Pluto Behaves More Like a Large Planet
A new study has revealed the unique way that Pluto’s hazy atmosphere interacts with solar wind and suggests that Pluto is more like a planet than we think.
Using data gained from the NASA’s New Horizons spacecraft, a new study has revealed that the layers of Pluto’s atmosphere might form due to the influence of solar wind. The team observed material coming off of Pluto and were able to capture its surprising interactions with the intergalactic gravity waves.
“This is a type of interaction we’ve never seen before anywhere in our solar system,” said David J. McComas, a professor at Princeton University and lead author of the study.
The study gives space physicists more information on the interaction between Pluto’s atmosphere and solar wind, which is the plasma that is sent from the sun into the solar system at approximately 1 million miles per hour, covering the planets, asteroids and comets in its path with electrons and protons.
“The results are astonishing,” McComas said. “We were fascinated and surprised.”
Prior to the study, researchers believed that Pluto’s characteristics were more like those of a comet, which possesses a large region of solar wind that experiences a gentle slowing. Conversely, planets likes Mars and Venus contain abrupt diversion solar wind encounters. Now, researchers believe that Pluto is actually a hybrid of these characteristics.
“This is an intermediate interaction, a completely new type,” McComas said. “It’s not comet-like, and it’s not planet-like. It’s in-between. We’ve now visited all nine of the classical planets and examined all their solar wind interactions, and we’ve never seen anything like this.”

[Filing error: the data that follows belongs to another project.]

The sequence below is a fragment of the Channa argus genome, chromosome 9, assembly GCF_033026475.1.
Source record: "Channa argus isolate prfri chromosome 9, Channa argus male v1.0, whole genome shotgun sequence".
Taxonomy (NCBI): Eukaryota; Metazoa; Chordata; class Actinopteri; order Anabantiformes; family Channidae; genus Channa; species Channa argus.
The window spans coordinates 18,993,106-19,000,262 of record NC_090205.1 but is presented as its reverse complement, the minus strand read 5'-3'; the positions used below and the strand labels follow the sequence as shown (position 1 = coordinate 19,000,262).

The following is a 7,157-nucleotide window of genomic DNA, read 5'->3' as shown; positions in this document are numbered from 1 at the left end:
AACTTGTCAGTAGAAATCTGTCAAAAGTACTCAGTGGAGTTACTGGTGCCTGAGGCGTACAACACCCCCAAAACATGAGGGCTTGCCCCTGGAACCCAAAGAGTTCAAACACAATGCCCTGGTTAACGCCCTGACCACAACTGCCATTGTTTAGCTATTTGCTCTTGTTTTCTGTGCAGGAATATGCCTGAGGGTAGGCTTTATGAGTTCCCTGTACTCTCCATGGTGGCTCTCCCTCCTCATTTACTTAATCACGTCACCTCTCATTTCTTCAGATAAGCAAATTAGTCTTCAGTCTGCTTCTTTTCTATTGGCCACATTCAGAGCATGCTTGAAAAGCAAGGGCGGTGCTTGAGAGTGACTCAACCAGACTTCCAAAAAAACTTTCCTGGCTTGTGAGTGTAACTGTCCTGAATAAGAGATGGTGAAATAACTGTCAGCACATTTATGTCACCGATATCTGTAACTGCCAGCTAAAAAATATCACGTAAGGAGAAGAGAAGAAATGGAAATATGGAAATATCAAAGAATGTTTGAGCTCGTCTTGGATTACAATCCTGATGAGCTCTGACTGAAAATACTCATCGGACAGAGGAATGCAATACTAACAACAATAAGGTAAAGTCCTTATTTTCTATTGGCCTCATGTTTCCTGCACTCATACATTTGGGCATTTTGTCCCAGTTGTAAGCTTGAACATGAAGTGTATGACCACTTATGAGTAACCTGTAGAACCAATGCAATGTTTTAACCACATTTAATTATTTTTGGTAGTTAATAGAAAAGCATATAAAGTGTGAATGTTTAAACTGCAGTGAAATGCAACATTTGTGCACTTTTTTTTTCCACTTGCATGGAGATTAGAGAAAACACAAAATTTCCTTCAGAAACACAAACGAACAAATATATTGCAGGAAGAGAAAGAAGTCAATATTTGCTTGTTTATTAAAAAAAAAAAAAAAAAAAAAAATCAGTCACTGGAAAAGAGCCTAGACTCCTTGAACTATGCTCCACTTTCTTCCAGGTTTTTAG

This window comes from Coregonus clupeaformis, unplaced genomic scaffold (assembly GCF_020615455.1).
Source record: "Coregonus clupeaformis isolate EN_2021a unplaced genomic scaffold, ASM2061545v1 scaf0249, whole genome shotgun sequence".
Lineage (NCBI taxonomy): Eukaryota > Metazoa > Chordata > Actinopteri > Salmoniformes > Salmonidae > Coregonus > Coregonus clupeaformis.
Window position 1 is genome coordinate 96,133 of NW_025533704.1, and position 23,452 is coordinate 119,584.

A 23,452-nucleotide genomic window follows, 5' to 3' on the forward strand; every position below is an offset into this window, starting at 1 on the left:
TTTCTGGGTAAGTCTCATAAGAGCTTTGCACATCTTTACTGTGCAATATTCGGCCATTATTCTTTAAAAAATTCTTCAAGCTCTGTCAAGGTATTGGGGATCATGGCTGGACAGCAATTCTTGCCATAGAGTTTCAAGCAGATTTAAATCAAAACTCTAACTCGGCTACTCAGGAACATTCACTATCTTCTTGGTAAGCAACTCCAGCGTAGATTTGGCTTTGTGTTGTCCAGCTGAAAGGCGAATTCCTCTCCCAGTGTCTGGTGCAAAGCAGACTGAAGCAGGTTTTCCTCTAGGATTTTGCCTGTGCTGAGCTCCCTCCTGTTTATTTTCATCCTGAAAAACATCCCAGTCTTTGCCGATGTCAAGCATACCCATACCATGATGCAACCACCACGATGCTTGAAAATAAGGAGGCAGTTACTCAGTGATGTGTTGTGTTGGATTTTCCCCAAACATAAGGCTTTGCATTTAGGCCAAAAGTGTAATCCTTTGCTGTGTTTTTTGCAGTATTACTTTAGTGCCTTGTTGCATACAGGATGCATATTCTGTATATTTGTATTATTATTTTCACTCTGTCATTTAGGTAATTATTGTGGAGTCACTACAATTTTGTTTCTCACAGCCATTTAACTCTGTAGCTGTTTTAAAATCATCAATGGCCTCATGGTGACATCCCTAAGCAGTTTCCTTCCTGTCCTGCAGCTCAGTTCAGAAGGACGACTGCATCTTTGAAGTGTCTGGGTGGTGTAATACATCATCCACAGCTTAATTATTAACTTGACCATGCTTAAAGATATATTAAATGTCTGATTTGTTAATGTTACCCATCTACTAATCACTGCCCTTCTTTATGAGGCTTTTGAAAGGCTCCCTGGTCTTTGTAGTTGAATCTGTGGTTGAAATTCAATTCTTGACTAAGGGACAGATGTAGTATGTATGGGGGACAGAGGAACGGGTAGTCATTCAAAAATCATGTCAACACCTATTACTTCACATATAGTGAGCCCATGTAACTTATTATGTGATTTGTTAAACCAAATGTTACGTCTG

“These results speak to the power of exploration,” said Alan Stern, a member of the New Horizons team. “Once again we’ve gone to a new kind of place and found ourselves discovering entirely new kinds of expressions in nature. Many people were surprised by Pluto’s complex geology and atmosphere. This paper shows there’s even more that’s surprising there, including its atmosphere-solar wind interaction.”
In addition to the unique solar wind interactions, the Princeton University team also discovered that very little of Pluto’s atmosphere contains neutral particles that are converted into electrically charged ions before being sent into space.
“This is backwards for many other planets, where the neutral particles stay relatively close to the planet,” said Michael Liemohn, a University of Michigan astrophysicist who helped edit the paper. “An ion particle becomes influenced by the electric and magnetic forces present in the solar system, which can be a very efficient acceleration processes. But at Pluto, McComas et al found that only a wisp of atmosphere leaves the planet as ions.”
The findings were published in the May 4 issue of the Journal of Geophysical Research: Space Physics.
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